I was in a small fishing town in Mexico with a class. We were living with families in the town so we could learn about their culture and how to speak Spanish. I was sitting on the curb waiting for my host family to come out of the grocery store when a homeless man came up and sat next to me. He told me his entire life story. Considering what happened next, I wish I’d gotten up and left.
I thought it was a genuine interaction, however, I was not surprised when he proceeded to ask me for money. After saying no and trying to walk away, he grabbed my ponytail and pulled me down to the ground. The father of the family I was living with walked out and saw what was going on. He ripped the guy away from me and beat him upright on the street.
I was eating with friends at a restaurant in Bali. It was about 10 pm and we had had a long day of travel and surfing. We were enjoying ourselves when we noticed a couple of men walking up and down the street with white robes and big swords. One of them made the restaurant owner turn off all the lights in the building, and then, more and more of the robed men started showing up.
It was getting frantic as they were running from place to place getting all the lights shut. They were even breaking windows to get into locked stores whose owners had gone home for the day. Cars were being herded off the road, and we were told not to drive or we could be hurt. People were talking of animals being sacrificed and spirit gods on the loose.
We were a 15-minute drive from our rooms and we only knew one way there. We began brainstorming on the best course of action, which turned out to be to start walking and see if we can find it. Even in a city, it can get dark when the lights are out. The place we were staying at was a typical Balinese-style building with a swimming pool in the middle that had a temple built into it.
It was our second night in Bali and we were looking into a nicer place to stay for the rest of the trip but this place was clean, and right now I just wanted to be there. I kept scanning my memory trying to imagine a route that we could use to walk home. Climbing fences and crossing dark fields were in that plan. We were scared but ready for the adventure that we were facing. Slowly, yet vigilantly, we walked down the sidewalk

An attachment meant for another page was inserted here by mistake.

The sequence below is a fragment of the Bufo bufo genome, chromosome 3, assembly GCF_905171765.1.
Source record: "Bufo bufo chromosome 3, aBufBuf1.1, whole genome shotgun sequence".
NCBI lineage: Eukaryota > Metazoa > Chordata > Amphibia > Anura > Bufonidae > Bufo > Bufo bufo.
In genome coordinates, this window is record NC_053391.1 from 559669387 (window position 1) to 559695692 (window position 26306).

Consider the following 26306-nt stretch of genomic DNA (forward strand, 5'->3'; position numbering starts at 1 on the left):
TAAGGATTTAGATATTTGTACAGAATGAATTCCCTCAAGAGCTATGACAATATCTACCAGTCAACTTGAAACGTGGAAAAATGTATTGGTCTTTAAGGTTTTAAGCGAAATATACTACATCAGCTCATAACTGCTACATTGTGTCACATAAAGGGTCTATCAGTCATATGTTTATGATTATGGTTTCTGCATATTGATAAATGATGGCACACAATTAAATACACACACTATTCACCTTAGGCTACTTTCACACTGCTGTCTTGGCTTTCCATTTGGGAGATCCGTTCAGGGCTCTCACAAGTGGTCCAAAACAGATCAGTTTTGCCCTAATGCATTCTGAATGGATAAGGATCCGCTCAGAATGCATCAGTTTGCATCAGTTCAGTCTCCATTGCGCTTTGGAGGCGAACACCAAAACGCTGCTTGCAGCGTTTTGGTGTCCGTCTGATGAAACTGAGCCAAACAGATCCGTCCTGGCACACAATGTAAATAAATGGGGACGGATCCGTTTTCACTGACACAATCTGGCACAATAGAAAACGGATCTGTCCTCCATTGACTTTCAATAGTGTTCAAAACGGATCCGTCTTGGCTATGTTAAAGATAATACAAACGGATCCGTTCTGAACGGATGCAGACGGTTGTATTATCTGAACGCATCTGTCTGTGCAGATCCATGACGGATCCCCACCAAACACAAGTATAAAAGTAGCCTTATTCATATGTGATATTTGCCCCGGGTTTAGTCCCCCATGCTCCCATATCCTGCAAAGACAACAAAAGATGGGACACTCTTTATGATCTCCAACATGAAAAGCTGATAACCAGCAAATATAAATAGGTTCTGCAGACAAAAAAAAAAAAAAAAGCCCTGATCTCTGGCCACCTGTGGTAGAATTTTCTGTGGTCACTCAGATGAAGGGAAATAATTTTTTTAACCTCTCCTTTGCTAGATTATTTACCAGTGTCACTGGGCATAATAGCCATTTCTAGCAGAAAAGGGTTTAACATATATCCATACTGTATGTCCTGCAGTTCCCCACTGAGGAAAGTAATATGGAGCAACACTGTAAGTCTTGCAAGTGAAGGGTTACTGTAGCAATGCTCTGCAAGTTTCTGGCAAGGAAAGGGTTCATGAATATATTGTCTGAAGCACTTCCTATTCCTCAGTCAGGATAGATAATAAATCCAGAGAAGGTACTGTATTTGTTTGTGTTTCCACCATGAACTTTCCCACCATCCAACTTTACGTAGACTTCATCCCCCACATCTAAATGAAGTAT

Suddenly, I saw the Wayan. He was the westernized local guy who helped us get our rental car. He told us that indeed the spirit of Kali had to find a new mask, which meant goats and chickens were being sacrificed in the streets. He also told us that there was no electricity, cars included, that could be used during this ritual of sorts. He did not want us to leave the rental car at the restaurant, so he said he would drive us home in our car.
We hopped in the car and he began driving with no lights on. He said we could go around the happenings, but he didn’t buy into the religious beliefs of the white-robed men and decided we could drive straight through past them. I was scared again. They stopped our car. The local guy had some words with the armed guys and then he punched the gas.
Our car was slow, so the guys swamped our car and started pounding on it! The car finally gained enough speed and we were able to break free. We all made it out alive. Later, I asked how often such a thing happens, meaning when was the last time Kali needed a new mask? "Never in my lifetime," was the old man’s response.
My best friend and I went on a Caribbean cruise a couple of years ago. Well, my friend didn’t bring any cash, so I was left paying for everything on the islands since not many of the little local shops took credit cards. We got off in Jamaica and decided to take a bus over to Doctors Cave Beach, a private beach that you have to pay to gain access to.
I didn't have enough money to get us off the bus that took us to the beach. Some kind stranger loaned us $5, but that meant I needed cash to pay these people back. We stopped by an ATM to pull out money, but it didn’t work. Next to it was a lady on her cell phone, so we asked her where the nearest ATM was. She told us it was at the airport, which was a good walk.